2. Help leaders

Secondly, fosters self-awareness and interpersonal understanding among team members. Recognising diverse responses to stress and providing space for reflection cultivates supportive environments, essential for mental well-being. Leaders need help and support to achieve this. Strengthscope® empowers people to bring their best selves to work and is a fantastic first step to helping leaders understand themselves, and their impact on others. So often organisations focus on improving weaknesses they miss the power of focusing on strengths.

3. Focus on strengths

Thirdly, design roles that empower employees, leveraging their strengths and fostering autonomy. Organisations with high role clarity are 25% more productive than those without6. A lack of role clarity, where employees are unsure what needs to be achieved, has a proven link to an increased stress response, which when prolonged can lead to burnout.

4. Focus on leading others

A culture which helps everyone be successful creates more successful organisations. Much research shows helping others leads to higher success for leaders (Anderson, 2019). In fact, Managers should view their team’s success as an extension of their own, not as a threat. Often when a team member is performing highly and getting positive feedback, managers can feel threatened and step back from supporting the individual. Ironically, this is normal as humans have innate attentional cognitive biases, just knowing this is ‘normal’ has helped many leaders to adapt their behaviour (Very Well Mind, 2019).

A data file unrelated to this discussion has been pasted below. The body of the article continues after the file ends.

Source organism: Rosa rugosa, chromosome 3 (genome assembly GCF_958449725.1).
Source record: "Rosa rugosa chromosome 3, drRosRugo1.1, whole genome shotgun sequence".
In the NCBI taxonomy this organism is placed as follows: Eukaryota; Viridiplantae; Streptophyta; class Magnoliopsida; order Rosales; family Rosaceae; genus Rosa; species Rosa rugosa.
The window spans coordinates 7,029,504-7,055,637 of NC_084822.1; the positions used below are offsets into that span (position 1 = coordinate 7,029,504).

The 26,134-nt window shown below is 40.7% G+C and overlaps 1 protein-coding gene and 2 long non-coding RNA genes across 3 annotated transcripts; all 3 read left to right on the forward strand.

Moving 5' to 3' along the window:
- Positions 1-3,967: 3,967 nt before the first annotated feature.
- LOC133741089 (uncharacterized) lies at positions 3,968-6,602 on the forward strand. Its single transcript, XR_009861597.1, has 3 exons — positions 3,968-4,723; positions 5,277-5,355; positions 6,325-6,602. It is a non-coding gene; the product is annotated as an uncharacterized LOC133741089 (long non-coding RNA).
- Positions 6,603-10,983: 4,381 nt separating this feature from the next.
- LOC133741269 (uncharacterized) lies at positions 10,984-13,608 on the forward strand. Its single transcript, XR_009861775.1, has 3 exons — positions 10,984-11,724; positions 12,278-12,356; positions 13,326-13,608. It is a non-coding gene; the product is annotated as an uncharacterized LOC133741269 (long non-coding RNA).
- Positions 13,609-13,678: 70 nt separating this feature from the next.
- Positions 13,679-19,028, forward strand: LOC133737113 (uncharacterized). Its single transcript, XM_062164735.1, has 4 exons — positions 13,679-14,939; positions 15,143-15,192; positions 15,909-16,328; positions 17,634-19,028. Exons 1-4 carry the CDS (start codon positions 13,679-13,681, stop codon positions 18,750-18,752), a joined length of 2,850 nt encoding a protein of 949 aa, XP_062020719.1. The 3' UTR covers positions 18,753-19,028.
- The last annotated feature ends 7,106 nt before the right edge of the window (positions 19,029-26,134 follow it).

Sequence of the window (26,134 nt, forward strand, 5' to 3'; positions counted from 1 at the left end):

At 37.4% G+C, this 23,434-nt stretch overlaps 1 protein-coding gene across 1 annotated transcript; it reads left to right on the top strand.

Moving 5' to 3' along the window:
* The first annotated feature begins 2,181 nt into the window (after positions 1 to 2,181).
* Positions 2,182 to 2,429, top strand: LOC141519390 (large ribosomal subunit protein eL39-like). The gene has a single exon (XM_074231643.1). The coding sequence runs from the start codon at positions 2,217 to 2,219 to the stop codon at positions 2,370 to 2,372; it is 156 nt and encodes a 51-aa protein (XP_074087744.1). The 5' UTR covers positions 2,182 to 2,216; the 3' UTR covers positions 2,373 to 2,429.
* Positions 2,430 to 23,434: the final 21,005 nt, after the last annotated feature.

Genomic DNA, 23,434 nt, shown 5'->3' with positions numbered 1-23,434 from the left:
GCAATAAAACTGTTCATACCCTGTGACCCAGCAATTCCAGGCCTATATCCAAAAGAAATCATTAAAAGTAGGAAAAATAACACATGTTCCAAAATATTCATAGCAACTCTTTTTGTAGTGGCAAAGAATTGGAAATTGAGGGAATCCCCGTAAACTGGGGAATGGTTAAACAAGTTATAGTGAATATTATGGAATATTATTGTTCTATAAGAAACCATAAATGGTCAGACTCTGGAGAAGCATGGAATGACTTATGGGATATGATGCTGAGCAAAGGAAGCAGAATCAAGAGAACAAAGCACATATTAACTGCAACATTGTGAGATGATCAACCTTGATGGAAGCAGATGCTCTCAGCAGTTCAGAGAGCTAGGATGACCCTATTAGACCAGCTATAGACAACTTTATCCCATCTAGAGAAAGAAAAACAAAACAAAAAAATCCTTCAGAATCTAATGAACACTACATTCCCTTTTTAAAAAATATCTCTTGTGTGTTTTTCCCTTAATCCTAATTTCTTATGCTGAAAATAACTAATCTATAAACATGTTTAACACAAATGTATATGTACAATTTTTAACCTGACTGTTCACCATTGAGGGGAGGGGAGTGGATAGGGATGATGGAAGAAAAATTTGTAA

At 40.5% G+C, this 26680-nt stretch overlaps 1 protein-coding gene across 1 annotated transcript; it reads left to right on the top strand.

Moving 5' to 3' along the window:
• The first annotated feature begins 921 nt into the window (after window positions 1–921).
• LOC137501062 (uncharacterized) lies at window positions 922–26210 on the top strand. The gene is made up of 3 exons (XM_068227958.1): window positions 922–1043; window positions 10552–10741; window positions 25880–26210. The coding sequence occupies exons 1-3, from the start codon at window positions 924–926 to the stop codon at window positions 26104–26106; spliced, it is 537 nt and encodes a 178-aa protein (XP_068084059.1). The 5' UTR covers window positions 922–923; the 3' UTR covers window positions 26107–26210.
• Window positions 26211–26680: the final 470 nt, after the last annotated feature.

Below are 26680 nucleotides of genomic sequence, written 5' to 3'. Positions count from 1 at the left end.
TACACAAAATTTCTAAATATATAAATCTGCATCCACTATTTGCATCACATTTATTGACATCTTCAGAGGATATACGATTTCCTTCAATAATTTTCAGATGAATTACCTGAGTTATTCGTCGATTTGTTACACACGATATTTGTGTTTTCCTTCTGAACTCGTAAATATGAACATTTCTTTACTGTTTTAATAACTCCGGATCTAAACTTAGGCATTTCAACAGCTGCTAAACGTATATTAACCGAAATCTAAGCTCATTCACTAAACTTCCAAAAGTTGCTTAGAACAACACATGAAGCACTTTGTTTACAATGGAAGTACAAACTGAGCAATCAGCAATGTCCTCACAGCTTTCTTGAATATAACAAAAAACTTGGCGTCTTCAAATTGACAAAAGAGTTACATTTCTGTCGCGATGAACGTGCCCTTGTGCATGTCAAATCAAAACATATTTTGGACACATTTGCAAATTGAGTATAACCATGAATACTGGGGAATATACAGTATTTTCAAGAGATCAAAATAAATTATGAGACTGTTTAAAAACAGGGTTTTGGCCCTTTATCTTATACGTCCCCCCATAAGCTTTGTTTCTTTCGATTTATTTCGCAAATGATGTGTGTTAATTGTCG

5. Gain feedback

Prioritise feedback mechanisms and support systems. Ensure employees know where to seek assistance and evaluate the efficacy of existing programs regularly. Feedback can come in many different forms, including surveys, focus groups and observations.

6. Update leadership training

Despite advancements, the delay in leadership training persists. Leaders may operate for ten years before receiving formal development opportunities. This trend perpetuates outdated notions of ‘learning on the job,’ hindering progress in leadership effectiveness. Every leaders’ learning experience may come with unintended consequences for employees who bear the brunt of suboptimal leadership practices

7. Align leadership and wellness

Let’s not overlook the profound impact of leaders on mental health. By integrating this understanding into leadership discourse, we can pave the way for holistic organisational growth and individual well-being.

Now is the time for action. For a complimentary 30-minute consultation, reach out to Think Organisation.

Think Performance. Think Excellence. Think Impact.

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  1. Work Institute (2023) ↩︎
  2. HBR (2012) ↩︎
  3. Guardian (2023)  ↩︎
  4. CIPD (2023) ↩︎
  5. Personnel Today (2023) ↩︎
  6. Effectory (2019) ↩︎

Think Performance. Think Excellence. Think Impact. 

Check our Insights page for more valuable information.